During our 3D Mark stress test, the phone failed to complete due to overheating and even shut itself down a couple of times. We were able to run the test in the fridge, which is not normal by any stretch of the imagination. Heavy games and apps also made the phone run hot, sometimes to the point of being unpleasant to hold.

The RAM and storage situation is very flexible, there are lots of variants, starting from a modest 8GB/256GB option and going all the way to the whopping 24GB of RAM on the 1TB model. You can get middle-ground models with 12GB and 16GB of RAM and 256GB or 512GB of onboard storage too.

Performance Benchmarks:

Nubia Z60 Ultra OS / Android version

The Nubia Z60 Ultra comes with Android 14 out of the box, with MyOS 14 on top of it. There’s no bloatwea onboard, and there are a couple of cool features worth mentioning. You can customize your theme, including adding animated wallpapers, selecting the animations, type and shape of different elements, fonts, effects, and AOD. It’s a nice touch, and the themes look quite polished.Another cool feature we already mentioned above is the customizable switch on the side of the phone. You can use it as a mute switch or launch the flashlight, camera, voice recorder, or gaming space app.

There is other stuff adding to the navigation options, such as the Z-Pop (a pop-up window with shortcuts), the ZSmart SideBar (an edge-activated floating bar with apps and shortcuts), a floating window feature, and more.

All in all, the experience is smooth and uncluttered; you can forget about the added Nubia-specific features if they’re not your cup of tea and use the phone as a normal stock Android one.

The software support situation is a bit uncertain. On the Nubia website, we find this: At Nubia, we’re committed to providing regular system updates for up to 3 years from the date of purchase, ensuring your device’s performance and security.” It’s not perfectly clear whether it’s OS updates, security ones, or both.

But if we assume it’s three whole years of full software support, the Nubia Z60 Ultra will get the following Android versions:

Nubia Z60 Ultra Battery

Run, Forest, run!

There’s one big advantage to having such a huge chassis. You can snug a huge battery inside as well. The Nubia Z60 Ultra comes with a 6,000mAh battery. Unsurprisingly, the phone manages to last two full days on a single charge easily, even if you use the 120 Hz refresh rate and put it through its paces.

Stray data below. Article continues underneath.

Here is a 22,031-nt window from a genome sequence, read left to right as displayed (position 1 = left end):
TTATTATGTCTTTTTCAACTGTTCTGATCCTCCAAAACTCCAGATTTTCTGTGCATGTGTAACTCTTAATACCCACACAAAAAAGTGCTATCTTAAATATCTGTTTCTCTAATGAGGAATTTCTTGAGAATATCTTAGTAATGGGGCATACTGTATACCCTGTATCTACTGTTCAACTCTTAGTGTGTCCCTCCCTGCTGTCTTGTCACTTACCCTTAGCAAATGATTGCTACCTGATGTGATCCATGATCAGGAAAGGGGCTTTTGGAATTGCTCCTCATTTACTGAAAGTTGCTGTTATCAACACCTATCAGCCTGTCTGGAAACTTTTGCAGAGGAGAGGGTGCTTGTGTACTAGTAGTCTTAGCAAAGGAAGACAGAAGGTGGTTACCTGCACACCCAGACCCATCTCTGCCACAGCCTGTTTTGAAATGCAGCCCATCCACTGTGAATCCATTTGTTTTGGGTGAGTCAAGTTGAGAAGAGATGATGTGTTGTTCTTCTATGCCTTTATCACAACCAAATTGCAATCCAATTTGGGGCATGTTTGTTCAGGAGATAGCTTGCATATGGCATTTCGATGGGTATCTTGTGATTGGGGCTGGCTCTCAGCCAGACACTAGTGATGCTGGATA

PhoneArena Battery Test Results:

Our battery benchmark scores paint the same picture; the phone managed more than 17 hours of browsing, 11+ hours of YouTube streaming, and 6 and a half hours of gaming at 120 Hz. That’s very impressive, given the Snapdragon 8 Gen 3 inside and the big screen.

Nubia Z60 Ultra Charging Speeds

The not-so-great news is that there’s no wireless charging onboard, probably because the battery took up all of the space. Below, you will find the detailed charging profile.

PhoneArena Charging Test Results:

Nubia Z60 Ultra Audio Quality and Haptics

The phone comes with the usual setup of stereo speakers, where the earpiece doubles as the second loudspeaker. The main one is a bottom firing, not the perfect position as it can get covered easily.

The sound is pretty loud, as you would expect with such a big phone, but it kind of lacks bass and gets a bit harsh at loud volume. The haptics are pretty strong and tight; there is nothing to complain about there.

There is no 3.5mm audio jack on this one, despite plenty of space to put one on.

Nubia Z60 Ultra Competitors

The Nubia Z60 Ultra is a strange phone. It’s not competing against the big and popular brands such as Samsung and Apple. You need to have a certain predisposition or attitude to go for such a phone. Taking risks and embracing your curiosity for innovation.

That being said, there are a slew of models that could challenge the Nubia Z60 Ultra on that front.

Looking at the table above, you probably get the picture. There are other Snapdragon 8 Gen 3 phones that offer sometimes even better features but they are inevitably more expensive, or in the case of the ROG Phone, lack in the camera department. 

Nubia Z60 Ultra Summary and Final Verdict

Well, here we are at the end of the review. Should you buy the Nubia Z60 Ultra? That’s a really tough question. This phone has a lot going on but there are some drawback we just can’t overlook. For one, it tends to get very hot under heavy load, and if you’re gaming a lot or using heavy apps, it might be an issue. Then there’s the form factor. The phone is huge and boxy, might not appeal to everyone.

On the other hand, this industrial design, paired with the latest Snapdragon, an ample camera system, and a great display with an almost invisible selfie camera, could very well justify the $599 starting price. One thing is certain, though. The era of the edge-to-edge display is nigh. It’s only a matter of time for the big guys to perfect the technology and get there. And if you want an early taste of that, the Nubia Z60 Ultra is a decent choice.